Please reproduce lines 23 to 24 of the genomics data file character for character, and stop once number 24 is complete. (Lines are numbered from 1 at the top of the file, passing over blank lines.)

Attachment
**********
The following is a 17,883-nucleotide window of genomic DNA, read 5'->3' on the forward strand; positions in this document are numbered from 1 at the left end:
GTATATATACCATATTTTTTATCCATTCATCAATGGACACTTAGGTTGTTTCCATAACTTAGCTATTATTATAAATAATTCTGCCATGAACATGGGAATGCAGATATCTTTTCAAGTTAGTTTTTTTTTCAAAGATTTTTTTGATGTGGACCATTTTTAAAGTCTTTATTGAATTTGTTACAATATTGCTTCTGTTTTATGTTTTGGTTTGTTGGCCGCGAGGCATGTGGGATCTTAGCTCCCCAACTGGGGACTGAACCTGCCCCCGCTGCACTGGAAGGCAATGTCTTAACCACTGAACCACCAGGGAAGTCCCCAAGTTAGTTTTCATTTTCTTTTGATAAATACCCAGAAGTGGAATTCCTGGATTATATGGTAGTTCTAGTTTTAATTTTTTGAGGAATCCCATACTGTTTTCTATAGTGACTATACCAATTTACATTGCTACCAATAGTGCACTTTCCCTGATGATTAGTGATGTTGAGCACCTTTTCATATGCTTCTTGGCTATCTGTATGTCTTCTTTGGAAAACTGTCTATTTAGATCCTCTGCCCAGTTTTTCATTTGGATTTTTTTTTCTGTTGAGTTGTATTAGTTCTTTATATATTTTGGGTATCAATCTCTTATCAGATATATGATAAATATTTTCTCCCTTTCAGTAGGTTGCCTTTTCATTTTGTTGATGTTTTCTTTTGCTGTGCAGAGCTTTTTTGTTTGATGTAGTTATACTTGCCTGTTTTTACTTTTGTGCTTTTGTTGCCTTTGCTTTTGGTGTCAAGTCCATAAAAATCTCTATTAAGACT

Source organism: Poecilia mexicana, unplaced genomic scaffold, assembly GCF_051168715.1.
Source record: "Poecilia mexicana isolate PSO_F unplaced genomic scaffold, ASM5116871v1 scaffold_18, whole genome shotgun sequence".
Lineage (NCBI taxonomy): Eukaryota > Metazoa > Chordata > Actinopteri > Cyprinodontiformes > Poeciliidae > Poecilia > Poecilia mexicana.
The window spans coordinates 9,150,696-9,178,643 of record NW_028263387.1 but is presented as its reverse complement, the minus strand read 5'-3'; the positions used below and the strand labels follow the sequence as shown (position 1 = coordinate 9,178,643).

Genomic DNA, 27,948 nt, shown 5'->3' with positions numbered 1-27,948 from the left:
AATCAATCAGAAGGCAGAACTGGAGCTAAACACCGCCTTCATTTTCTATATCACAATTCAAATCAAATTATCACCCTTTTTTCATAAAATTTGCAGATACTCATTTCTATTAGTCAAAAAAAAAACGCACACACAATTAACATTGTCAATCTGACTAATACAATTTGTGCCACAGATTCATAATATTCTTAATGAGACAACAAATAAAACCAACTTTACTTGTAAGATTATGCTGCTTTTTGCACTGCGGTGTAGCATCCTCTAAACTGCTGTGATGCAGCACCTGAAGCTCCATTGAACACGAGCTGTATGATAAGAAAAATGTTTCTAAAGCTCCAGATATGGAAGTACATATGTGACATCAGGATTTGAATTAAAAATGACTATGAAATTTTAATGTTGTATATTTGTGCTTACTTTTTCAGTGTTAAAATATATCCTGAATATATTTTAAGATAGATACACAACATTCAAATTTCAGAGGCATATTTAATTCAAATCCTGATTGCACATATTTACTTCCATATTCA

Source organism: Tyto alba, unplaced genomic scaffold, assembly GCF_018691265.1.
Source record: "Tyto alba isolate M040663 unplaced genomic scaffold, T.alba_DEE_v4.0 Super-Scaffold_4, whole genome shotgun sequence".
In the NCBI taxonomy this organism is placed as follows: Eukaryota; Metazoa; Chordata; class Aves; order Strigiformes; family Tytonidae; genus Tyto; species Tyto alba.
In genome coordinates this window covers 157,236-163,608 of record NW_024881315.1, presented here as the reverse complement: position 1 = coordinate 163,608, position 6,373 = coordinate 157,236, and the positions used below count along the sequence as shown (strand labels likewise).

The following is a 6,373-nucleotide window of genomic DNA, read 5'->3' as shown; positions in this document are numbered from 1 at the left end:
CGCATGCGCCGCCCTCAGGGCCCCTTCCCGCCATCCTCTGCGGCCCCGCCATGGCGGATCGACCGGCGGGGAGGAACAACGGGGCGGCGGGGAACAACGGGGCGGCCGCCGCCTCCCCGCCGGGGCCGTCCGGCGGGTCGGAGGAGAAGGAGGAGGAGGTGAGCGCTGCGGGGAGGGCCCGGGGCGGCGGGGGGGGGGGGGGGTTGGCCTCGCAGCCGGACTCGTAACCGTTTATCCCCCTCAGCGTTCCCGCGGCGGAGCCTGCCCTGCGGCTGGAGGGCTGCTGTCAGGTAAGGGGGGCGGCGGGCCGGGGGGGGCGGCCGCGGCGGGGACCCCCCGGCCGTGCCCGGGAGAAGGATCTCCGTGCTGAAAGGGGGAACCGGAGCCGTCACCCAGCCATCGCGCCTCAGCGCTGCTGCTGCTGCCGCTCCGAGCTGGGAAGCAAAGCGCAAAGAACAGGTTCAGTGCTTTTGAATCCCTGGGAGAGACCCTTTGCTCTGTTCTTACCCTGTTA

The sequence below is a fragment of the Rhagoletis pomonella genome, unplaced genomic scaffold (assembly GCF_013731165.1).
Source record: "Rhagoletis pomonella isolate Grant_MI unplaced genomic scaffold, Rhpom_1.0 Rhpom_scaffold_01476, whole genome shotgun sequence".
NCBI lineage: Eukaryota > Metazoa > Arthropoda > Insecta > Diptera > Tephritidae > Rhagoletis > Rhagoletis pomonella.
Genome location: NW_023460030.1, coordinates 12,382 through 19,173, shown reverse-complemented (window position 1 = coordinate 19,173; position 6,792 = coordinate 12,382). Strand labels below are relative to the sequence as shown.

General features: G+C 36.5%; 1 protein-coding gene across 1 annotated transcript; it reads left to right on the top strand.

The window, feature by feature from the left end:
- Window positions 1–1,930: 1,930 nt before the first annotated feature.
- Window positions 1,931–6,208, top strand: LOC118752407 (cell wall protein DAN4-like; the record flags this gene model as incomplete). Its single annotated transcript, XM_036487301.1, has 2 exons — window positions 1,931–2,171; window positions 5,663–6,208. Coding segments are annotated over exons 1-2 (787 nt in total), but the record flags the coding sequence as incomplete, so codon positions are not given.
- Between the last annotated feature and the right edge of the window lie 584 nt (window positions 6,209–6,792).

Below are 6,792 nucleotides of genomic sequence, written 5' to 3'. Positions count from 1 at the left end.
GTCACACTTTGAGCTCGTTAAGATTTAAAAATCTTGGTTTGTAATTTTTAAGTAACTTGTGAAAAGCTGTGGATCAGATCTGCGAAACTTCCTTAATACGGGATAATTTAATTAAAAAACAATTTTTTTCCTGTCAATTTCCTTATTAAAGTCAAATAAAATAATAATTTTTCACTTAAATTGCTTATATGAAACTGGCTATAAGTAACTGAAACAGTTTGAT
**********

- Between the last annotated feature and the right edge of the window lie 584 nt (window positions 6,209–6,792).

Below are 6,792 nucleotides of genomic sequence, written 5' to 3'. Positions count from 1 at the left end.